Tag Archives: action

2012 in Film: The Overrated | HuffPost Entertainment — Selections

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☞ Narrative plays a very important part in the selection of the best, or negatively in this case, the over-rated movies of the year. The other aspects of filmmaking, such as cinematography, editing, format etc. are subservient to narrative. These other aspects should contribute to the narrative, and they do not count in the overall assessment of the movie if the narrative falters.

The Dark Knight Rises: “The story is a complete mess, spending the first half of the picture setting up an arc only to send you back to square one and reset said arc.  The action is mostly uninspired and the plot feels like a cobbling of Transformers: Dark of the Moon and Rocky III.  It’s not a case of nitpicking plot holes but rather that the movie lumbers for so much of its running time that you have time to pick the film apart.  The alleged political content is so arbitrary and of little consequence (it theoretically shows the underclass embracing terrorism against the upper class yet considers poverty a virtue) that it almost feels like exploitation.  I didn’t expect a film as good as The Dark Knight or Batman Begins.  I merely wanted a third Batman film superior to Batman Forever.”

Django Unchained: “Take away the fact that it’s a western about a slave that takes place during the height of American slavery, and this is actually a pretty generic revenge story.  The plot doesn’t so much twist as unfolded in a relatively expected fashion, right up to the theoretical finale that takes place a punishing 45 minutes before the film actually ends.”

Les misérables: “The acting is so good (especially by Anne Hathaway, Hugh Jackman, and Eddie Redmayne), and the camera stays so close, that many of the songs become emotionally redundant.  The second and third acts fly by with barely a moment to establish time and place.  The show/film attempts to invest us in a love story that occurs in the blink of an eye, at the expense of the first act’s powerful social/political critique.  Thin characterization, inappropriate comic relief, and irksome plot holes that didn’t quite register on stage come to the forefront onscreen, not only hurting the film but marring the legacy of the show as well.”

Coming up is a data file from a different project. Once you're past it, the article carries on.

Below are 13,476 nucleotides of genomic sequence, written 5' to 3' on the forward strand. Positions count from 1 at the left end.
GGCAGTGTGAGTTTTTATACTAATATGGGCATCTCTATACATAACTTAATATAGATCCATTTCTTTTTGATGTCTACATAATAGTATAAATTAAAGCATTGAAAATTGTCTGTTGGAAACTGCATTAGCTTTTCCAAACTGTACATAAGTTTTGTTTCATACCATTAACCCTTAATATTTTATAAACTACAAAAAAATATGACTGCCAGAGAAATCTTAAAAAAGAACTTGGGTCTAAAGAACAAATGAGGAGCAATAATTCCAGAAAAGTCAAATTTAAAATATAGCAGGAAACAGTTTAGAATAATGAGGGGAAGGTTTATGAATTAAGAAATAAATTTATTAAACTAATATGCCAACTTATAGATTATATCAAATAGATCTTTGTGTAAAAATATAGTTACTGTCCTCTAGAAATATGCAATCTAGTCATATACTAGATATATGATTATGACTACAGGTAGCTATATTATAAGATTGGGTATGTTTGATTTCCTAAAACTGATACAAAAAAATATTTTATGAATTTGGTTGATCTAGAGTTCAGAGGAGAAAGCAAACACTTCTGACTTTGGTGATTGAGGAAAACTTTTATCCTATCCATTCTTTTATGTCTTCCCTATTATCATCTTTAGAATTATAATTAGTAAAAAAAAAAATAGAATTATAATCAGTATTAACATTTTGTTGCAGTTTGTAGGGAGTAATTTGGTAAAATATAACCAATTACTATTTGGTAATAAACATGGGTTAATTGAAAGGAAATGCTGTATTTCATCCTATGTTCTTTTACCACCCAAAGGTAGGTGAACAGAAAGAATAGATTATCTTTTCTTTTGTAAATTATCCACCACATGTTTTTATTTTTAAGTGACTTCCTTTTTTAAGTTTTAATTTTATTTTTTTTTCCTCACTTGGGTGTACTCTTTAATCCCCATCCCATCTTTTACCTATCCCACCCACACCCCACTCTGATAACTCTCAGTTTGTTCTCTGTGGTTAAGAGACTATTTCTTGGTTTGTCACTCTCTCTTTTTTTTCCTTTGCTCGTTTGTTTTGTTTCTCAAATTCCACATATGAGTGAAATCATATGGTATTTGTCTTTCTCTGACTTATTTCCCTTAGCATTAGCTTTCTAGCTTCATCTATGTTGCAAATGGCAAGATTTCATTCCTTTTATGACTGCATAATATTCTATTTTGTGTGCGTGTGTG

Skyfall: “Sam Mendes borrows from the Chris Nolan school of intimate big-scale blockbusters even as the pieces don’t quite fit.  Most importantly, James Bond is forced to defend his relevance by repeatedly failing at every single major task handed to him, a deluge of incompetence that somehow amounts to a spiritual cleansing and a reaffirmation of 007’s worth in a post-9/11 world. The story doesn’t make sense and thus the film doesn’t quite work.”

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Brody on Zero Dark Thirty

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Still from Bigelow’s Zero Dark Thirty

“If “Zero Dark Thirty” is a roller-coaster ride, it’s one with blinkers, one that keeps its viewer facing forward and allows no glance away from the action. There’s no ideological context for bin Laden or those suspected of association with Al Qaeda; there’s also no doctrinal, or, for that matter, personal context for the protagonist. Did Maya not have sex for ten years? Did she have no family with whom she communicates, no friends with whom she discusses her work, her obsession with catching bin Laden, her ideas about life in general? What did she put on hold in her pursuit for bin Laden? It’s revealed, near the end of the movie, that she was recruited for the C.I.A. right out of high school; why was she recruited? Why did she accept? The character isn’t just a cipher but a filtered-out cipher, reduced to her function as the chief bin Laden hunter. This is the way that all of the movie’s characters are depicted, and the choice isn’t just a way of keeping the narrative energy juiced; it’s a fundamental matter of aesthetics, an element of an aesthetic ideology that, for all the primal pleasure afforded by the movie, leaves it less than an empty experience—turns it into a deceptive one.”

Read more: “The Deceptive Emptiness of Zero Dark Thirty

☞ Brody’s view that Zero Dark Thirty‘s aesthetics deceptively blocks its more complete ideological contexts from being realised, reminds one of one’s response to Bigelow’s earlier film, The Hurt Locker .